Former foes Ethiopia and Eritrea declared intention to cooperate on developing ports on Eritrean Red Sea coast, Ethiopia’s state broadcaster said, the day after the leaders met and agreed to normalize relations after a 20-year military confrontation.
“In their meeting, the leaders agreed to restore ties and resume flights by the carriers of both countries. In addition, they agreed to participate in the development of ports,” the state-owned Ethiopian Broadcasting Corporation said.
Ethiopian government spokesperson Ahmed Shide said that the re-opening of two critical roads leading to the ports of Assab in Eritrea’s south and Massawa in the north would benefit the whole region.
“The unfolding developments will not only benefit our peoples, but the entire Horn of Africa region will be a part of these developments,” Shide was quoted as saying in an interview published on the Eritrean information ministry website.
At present Massawa port at Red Sea has been receiving a substantial Chinese investment to enlarge and develop infrastructure. A contract of $400 million covering a construction period of 40 months since 2014 the Phase I Massawa New Port Project included design and erection of 70,000t bulk cargo terminals and a 50,000t multi-purpose terminal; construction of the corresponding port area and incoming road.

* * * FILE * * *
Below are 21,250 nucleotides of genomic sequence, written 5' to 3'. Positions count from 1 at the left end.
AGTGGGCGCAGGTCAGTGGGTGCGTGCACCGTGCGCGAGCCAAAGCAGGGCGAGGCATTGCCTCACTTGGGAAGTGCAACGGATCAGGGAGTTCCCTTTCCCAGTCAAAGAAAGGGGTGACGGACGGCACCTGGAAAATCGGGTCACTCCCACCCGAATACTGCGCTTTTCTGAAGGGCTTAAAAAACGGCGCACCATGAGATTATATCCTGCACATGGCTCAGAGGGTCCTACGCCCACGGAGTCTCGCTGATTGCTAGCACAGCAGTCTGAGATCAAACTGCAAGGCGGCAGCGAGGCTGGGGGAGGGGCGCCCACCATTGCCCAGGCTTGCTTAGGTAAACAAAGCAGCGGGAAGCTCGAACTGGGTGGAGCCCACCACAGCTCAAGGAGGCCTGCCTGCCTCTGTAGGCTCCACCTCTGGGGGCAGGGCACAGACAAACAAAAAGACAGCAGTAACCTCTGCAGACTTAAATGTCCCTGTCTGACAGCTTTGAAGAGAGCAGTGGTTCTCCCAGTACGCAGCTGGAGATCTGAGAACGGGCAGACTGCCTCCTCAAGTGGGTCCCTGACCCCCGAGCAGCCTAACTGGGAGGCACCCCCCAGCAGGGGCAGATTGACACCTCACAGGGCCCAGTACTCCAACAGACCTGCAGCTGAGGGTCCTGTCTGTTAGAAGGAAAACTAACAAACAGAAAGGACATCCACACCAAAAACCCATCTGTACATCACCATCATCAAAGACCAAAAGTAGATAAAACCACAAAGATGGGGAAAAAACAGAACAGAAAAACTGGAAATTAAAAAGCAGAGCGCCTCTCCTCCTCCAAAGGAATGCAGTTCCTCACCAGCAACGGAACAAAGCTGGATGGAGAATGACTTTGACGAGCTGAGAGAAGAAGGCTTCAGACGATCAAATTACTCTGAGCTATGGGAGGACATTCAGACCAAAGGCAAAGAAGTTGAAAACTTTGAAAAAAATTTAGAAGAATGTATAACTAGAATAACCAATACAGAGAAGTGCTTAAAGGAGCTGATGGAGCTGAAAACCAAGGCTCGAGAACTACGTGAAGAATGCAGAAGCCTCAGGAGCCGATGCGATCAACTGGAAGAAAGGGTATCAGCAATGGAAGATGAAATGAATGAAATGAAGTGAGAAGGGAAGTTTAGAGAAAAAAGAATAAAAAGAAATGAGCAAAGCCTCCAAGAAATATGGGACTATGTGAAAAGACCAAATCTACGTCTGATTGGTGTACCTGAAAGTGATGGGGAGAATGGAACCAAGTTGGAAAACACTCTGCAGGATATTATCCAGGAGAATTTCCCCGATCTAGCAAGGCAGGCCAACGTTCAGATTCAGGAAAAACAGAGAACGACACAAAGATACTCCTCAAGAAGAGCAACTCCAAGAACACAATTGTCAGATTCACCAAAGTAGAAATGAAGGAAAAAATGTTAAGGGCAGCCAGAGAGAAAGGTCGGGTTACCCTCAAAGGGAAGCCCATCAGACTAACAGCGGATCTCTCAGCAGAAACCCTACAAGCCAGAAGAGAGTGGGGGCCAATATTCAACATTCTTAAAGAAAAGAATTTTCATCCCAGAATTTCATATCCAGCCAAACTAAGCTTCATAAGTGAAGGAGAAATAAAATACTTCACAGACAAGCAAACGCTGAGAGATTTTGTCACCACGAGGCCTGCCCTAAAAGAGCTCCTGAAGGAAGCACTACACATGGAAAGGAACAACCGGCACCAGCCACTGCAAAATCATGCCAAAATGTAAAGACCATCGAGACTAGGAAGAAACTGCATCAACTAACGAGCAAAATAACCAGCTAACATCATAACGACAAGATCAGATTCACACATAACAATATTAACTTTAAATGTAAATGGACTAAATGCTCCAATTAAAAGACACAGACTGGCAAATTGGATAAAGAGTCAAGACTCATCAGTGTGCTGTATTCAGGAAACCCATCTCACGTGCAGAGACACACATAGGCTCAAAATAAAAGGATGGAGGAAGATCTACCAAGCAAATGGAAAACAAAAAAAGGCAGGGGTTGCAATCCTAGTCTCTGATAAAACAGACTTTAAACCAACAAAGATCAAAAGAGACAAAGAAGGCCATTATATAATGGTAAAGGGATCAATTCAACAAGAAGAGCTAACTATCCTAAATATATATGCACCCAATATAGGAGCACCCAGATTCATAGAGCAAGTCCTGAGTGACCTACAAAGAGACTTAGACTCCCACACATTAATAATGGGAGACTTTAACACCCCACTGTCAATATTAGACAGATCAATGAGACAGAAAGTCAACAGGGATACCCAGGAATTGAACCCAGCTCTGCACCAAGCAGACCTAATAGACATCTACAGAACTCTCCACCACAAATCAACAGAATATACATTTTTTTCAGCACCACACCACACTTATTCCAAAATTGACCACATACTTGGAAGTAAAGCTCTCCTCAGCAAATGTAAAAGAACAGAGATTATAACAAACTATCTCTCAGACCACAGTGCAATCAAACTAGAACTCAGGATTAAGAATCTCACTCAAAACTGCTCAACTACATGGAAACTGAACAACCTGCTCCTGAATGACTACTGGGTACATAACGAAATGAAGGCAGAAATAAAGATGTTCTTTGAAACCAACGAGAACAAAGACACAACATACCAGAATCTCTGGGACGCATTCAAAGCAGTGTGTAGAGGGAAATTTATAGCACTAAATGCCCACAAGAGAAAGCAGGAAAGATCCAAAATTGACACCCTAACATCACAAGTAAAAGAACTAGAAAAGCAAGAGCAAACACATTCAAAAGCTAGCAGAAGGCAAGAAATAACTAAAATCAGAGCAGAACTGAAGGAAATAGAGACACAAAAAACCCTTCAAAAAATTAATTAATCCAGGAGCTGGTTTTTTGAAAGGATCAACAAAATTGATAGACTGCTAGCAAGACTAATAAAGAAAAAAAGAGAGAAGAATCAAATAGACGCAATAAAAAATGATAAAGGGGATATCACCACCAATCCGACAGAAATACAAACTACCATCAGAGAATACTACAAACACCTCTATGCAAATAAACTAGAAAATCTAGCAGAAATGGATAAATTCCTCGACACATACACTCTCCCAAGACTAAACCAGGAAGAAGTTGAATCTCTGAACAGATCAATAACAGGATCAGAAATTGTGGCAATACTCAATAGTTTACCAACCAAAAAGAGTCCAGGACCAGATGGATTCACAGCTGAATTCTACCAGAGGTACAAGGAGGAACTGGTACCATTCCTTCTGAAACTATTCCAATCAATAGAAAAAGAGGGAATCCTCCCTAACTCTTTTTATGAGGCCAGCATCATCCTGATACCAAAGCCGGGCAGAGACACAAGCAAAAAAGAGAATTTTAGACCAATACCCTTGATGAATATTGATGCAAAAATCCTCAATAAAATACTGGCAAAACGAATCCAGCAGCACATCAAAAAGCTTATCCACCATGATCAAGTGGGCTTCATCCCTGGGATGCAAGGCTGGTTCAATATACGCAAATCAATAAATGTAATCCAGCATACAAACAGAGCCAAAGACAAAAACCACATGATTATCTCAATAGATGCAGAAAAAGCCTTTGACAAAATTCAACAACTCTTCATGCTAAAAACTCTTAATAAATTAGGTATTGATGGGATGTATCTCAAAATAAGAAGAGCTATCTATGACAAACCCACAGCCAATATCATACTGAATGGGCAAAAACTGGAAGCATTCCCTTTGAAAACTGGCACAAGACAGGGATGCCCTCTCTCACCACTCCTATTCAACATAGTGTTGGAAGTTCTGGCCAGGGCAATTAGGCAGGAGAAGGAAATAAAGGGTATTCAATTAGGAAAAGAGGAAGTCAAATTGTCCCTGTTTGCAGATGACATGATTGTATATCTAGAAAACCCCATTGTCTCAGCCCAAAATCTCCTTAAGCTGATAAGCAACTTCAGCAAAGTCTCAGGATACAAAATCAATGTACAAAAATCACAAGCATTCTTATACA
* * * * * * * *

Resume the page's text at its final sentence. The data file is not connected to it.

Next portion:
Ethiopian rapprochement with Eritrea opening an access to Red Sea ports is becoming a part of larger strategy of African governments assisted by China planning future trans-African transportation corridors, and opening a competition between Djibouti as an paramount African trading gateway, and two Eritrean ports Massawa and Assab.